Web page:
The eSports law booklet from the Italian IPT team of DLA Piper covers a number of current and upcoming legal issues of eSports and how to deal with them.

The eSports market has grown at a tremendous pace over the past few years becoming a half billion dollar industry and it is quickly seducing an increasing number of fans, operators and investors. Beside the huge growth, the industry is rapidly evolving, going from content consumed largely through streaming platforms to network-backed streaming services.

The Italian Intellectual Property and Technology team of DLA Piper has published an eSports law booklet in order to help companies operating in the market to better understand the issues that are arising and to which the eSports industry in some cases does not still have a good answer. More specifically our analysis has been focused on:

  1. eSports – Advergaming and the new frontier of advertising law and image rights: a number of large companies are already familiar with advertising in videogames, where the most common marketing strategies are the so called in-game advertising and the advergaming. Both communication forms have now become part of the common language of the eSports and their audience as well. The above triggers specific legal issues due to the peculiarity of the way they are conveyed;
  2. How videogame tips and eSports streaming need to deal with copyright limitations: publications sharing tips on how to complete videogames and maximise bonuses might increase with the expansion of the eSport competitions. The same applies to platforms streaming videogames alone or together with eSport actions of the various players. But are these activities possible without the right holders’ consent?
  3. eSports tournaments between gambling and prize promotions limitations: the regime for prize promotions around Europe is very complex and organizers of eSports tournaments need to understand how to fit into the gaps of regulations. In particular, in Italy, it applies both if they are based on chance or skills (the so called “concorsi a premi“) and when they just award prizes in kind upon a purchase (the so called “operazioni a premi”), while prize promotions awarding prizes in cash are banned and might be even requalified as gambling;
  4. How to deal with rights on eSports arenas and venues: the design of an eSports arena could contribute to the creation of intellectual property rights, enriching the experience of the audience. This concept supports other peculiarities of eSports venues, usually designed in order to allow the spectators to meet or see from short distance the athletes. Actually, the very nature of videogames contributes to reduce the gap between professional players and fans. eSports venues designed without addressing these peculiarities and needs risk to hinder the development of eSports, whose live dimension is necessary to create traction for the discipline;
  5. eSports copyright issues and the copyright on dance moves: in Europe and in the US, a choreographic work is protected by copyright. The more players are given the opportunity to create and interact, the higher is the likelihood that the user generated content (“UGC”) will be considered a creative work protectable under copyright law. This is why there is a tendency to try to protect under copyright law an extended series of dance moves by several individuals in the US who claim they have invented dances moves (including the L dance) and therefore sued for copyright infringements video game publishers using such moves;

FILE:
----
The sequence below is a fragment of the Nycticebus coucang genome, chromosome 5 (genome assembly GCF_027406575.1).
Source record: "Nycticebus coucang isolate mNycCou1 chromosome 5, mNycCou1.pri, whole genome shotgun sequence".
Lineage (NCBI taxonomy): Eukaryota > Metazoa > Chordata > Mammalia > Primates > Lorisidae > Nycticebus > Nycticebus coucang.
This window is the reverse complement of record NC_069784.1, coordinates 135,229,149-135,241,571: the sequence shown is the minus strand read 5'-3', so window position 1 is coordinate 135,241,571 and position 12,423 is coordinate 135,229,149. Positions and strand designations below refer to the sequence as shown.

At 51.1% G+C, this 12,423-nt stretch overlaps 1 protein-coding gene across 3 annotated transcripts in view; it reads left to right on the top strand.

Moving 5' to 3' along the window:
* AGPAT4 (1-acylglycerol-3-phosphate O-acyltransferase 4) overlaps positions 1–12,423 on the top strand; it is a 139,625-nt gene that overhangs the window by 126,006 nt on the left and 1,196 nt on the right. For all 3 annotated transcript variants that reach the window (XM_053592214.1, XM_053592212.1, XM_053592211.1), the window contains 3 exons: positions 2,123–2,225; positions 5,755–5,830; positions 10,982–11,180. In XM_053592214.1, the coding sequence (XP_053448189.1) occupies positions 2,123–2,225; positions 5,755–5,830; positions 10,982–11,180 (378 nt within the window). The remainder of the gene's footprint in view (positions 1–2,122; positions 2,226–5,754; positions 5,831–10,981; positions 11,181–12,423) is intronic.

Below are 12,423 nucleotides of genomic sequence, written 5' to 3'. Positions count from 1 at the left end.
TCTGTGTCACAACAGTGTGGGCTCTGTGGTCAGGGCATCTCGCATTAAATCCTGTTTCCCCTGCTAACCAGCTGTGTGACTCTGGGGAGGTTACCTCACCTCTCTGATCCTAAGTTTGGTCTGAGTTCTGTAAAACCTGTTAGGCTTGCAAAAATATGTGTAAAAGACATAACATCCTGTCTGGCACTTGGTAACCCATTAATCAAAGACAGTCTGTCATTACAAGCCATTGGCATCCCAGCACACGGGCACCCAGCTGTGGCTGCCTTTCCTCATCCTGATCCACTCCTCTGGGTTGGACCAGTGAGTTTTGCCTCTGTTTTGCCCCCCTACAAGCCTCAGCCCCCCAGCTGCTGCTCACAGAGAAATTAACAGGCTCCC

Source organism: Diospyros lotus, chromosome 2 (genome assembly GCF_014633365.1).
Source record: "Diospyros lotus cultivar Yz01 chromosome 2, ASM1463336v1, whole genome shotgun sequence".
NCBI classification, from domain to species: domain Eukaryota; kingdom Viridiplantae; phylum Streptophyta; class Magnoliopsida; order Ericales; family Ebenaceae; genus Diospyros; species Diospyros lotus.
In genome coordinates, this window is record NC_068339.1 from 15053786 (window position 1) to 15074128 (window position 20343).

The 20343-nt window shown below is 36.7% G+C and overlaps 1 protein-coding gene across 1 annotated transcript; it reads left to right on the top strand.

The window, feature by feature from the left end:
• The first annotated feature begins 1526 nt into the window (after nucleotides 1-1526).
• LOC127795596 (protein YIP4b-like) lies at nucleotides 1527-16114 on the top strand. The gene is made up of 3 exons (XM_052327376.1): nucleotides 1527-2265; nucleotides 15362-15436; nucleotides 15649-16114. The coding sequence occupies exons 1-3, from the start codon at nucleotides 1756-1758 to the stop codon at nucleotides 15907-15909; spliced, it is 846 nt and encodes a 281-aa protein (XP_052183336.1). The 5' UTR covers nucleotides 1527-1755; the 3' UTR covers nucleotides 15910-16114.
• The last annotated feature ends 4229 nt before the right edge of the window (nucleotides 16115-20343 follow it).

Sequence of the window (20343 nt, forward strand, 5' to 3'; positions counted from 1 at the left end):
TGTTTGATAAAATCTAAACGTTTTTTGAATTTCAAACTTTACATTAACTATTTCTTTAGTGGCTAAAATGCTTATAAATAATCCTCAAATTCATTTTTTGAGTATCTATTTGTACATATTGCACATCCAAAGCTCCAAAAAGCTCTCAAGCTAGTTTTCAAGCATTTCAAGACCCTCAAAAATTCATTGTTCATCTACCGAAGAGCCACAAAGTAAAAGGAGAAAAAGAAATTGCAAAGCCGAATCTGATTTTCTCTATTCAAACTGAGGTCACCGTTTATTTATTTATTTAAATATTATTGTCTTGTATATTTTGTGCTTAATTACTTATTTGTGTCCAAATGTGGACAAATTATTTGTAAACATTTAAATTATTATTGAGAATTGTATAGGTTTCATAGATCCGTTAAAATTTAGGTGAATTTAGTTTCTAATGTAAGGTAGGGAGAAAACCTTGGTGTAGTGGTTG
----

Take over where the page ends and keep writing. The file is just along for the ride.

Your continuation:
6. How loot boxes deal with regulations and limitations?: loot boxes are not a homogeneous category and there are several different iterations of the mechanic. A range of stakeholders, including regulatory agencies and academics, noticed that they might be deemed to be gambling and risk to be in breach of unfair commercial practices rules since in some cases they are not fully transparent;
  7. How blockchain can support the eSports industry: companies step into the eSports game often launching an ICO (Initial Coin Offering) allowing users to buy-in and leveraging smart contracts technology to enable players and brands to organize tournaments of any scale using tokens as a prize pool. Furthermore, distributed ledger technologies (DLT) are being used to enable streamers to earn coins with advertisements on their channels and through sponsorship agreements. Therefore, blockchain technology could foster even more the huge market growth building trust, adding transparency and introducing new business models;
  8. The concept of eDoping in eSports: during the last years not only game software have been modified, but also keyboards or mouse settings have been altered to perform a series of actions with a single click. However, there are also doping activities that do not require any form of modification. For instance the “stream sniping“, requires that players watch live broadcast of the match in which he/she is currently playing to get an insight into the opponent. As this was not enough, eSports are also not exempted from cyber-attacks. And with technology constantly advancing, it’s a never-ending battle which require commitment on all fronts.
  9. The protection of minors in eSports: a large number of eSports fans – both among players and audience – is made up of minors. The involvement of such a vast number of minors in eSports clearly raises some legal issues due to the need of ensuring a strong protection for them. To this extent, the two aspects that should mainly be considered are contractual relationships involving young players and data protection issues.

You can read and download the booklet HERE for free and we hope you will enjoy the eSports law articles from our DLA Piper team!